Joe Swift, BBC presenter of the Chelsea Flower Show who has pledged to get Greening Grey Britain (rhs.org.uk/ggb), says; “We can all make our streets greener and better places to live and take action against this growing concrete jungle. We’ve made this conversion to grey one garden at a time and now, today, there are 7.24 million front gardens that are mostly paved. It’s time to get gardening; we can all make difference: from window boxes to tree planting, let’s join the RHS and get Greening Grey Britain.”

Sue finishes, “Our work to get Greening Grey Britain began in April with the 2015 launch of Europe’s biggest community gardening campaign, RHS Britain in Bloom with a three year target to transform 6,000 unloved grey spaces into thriving planted up places.

Over the coming months we will continue to share and promote ideas for individuals and communities to go from grey to green, ranging from pulling up a paving stone and planting it up, to creating window box, planting up front gardens and transforming grey public spaces. Greening Grey Britain can be as big or small as anyone likes, the critical point is that collectively we can all make a positive difference one plant at a time.”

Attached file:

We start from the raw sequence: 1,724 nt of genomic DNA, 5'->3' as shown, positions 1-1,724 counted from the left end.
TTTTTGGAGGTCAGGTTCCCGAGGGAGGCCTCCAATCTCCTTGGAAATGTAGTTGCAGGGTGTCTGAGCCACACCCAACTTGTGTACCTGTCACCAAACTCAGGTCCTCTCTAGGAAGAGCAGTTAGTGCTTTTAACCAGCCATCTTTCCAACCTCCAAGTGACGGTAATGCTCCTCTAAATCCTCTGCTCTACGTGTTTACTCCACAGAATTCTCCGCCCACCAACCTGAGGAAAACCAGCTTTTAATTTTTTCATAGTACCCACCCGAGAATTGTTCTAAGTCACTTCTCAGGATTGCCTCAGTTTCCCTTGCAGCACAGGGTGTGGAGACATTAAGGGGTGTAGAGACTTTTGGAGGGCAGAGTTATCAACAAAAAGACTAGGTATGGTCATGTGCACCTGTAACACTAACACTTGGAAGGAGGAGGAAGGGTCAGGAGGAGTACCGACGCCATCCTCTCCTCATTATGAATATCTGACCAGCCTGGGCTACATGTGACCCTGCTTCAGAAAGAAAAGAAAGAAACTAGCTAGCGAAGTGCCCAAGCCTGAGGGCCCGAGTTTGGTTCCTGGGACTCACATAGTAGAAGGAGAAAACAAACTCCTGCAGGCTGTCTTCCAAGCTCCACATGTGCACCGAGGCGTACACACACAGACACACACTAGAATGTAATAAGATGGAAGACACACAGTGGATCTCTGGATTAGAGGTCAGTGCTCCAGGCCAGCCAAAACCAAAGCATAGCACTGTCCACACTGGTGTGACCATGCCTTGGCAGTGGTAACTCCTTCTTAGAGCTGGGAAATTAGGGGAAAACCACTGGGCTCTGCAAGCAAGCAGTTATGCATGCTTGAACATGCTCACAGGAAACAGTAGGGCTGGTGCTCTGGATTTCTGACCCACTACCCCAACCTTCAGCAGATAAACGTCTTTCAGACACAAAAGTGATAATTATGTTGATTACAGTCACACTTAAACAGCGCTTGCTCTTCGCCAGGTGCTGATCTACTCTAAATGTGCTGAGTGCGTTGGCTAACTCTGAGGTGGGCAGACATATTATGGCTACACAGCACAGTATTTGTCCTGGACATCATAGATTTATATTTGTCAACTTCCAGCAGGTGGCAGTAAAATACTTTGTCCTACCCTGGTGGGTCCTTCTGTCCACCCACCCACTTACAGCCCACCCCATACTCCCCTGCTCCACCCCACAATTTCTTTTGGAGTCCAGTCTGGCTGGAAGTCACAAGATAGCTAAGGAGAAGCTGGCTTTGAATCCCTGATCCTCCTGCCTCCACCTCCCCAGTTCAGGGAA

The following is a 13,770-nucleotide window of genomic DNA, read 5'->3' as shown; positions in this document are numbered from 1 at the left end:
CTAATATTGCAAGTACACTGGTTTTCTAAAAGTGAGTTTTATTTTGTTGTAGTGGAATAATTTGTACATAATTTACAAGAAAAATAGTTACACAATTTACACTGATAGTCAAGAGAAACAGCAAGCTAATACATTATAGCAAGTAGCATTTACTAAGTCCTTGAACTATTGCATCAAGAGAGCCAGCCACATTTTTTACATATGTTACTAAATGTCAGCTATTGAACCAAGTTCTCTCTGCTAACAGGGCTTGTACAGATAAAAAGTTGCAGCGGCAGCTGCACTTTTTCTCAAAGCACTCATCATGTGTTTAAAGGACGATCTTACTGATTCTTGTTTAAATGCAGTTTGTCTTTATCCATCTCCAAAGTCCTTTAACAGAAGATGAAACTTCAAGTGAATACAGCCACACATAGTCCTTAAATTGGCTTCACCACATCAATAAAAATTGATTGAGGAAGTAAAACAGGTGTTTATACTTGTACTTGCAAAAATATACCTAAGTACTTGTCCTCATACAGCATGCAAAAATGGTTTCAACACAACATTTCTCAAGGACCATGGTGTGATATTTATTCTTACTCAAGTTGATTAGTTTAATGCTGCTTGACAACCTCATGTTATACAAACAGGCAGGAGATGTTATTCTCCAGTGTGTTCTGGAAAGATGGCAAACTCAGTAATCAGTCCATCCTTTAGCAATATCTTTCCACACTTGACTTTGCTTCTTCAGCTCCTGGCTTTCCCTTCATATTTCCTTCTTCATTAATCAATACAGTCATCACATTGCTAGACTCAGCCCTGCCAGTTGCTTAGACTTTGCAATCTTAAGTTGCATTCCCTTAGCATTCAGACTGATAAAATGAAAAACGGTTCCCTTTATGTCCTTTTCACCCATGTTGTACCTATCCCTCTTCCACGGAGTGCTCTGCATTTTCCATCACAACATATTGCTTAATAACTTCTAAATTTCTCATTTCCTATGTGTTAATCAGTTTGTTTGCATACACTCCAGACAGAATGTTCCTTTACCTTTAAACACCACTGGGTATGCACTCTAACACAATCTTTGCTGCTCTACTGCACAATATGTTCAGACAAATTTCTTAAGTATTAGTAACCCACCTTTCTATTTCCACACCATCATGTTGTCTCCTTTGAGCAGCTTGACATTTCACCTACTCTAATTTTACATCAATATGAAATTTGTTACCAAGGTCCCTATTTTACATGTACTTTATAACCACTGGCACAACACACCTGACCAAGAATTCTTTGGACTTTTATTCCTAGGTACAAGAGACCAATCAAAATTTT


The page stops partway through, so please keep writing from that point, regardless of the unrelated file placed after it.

The worst place in the country for paving over front gardens is London, with half of all front gardens paved over and a 36% increase over the last ten years. London also had the biggest reduction of plant cover in front gardens in the UK, with five times as many front gardens with no plants compared to ten years ago. The North East is the only place in the UK that has reduced the number of completely paved gardens. Front gardens in the North East with 50% plants or more also increased by almost 30%.

flowers

RHS 5 top tips for squeezing plants into the front garden

  1. Fill up the corners: you usually can’t park there so plant instead

  2. Go up the wall: climbers and wall shrubs take up little space. And they don’t only look great, they’ll insulate your home too, saving on heating bills

  3. Hedge your bets: Rather than walls or fences, grow a hedge to filter out particulate (dust) pollution to help you breath more easily. It will provide a home for wildlife too.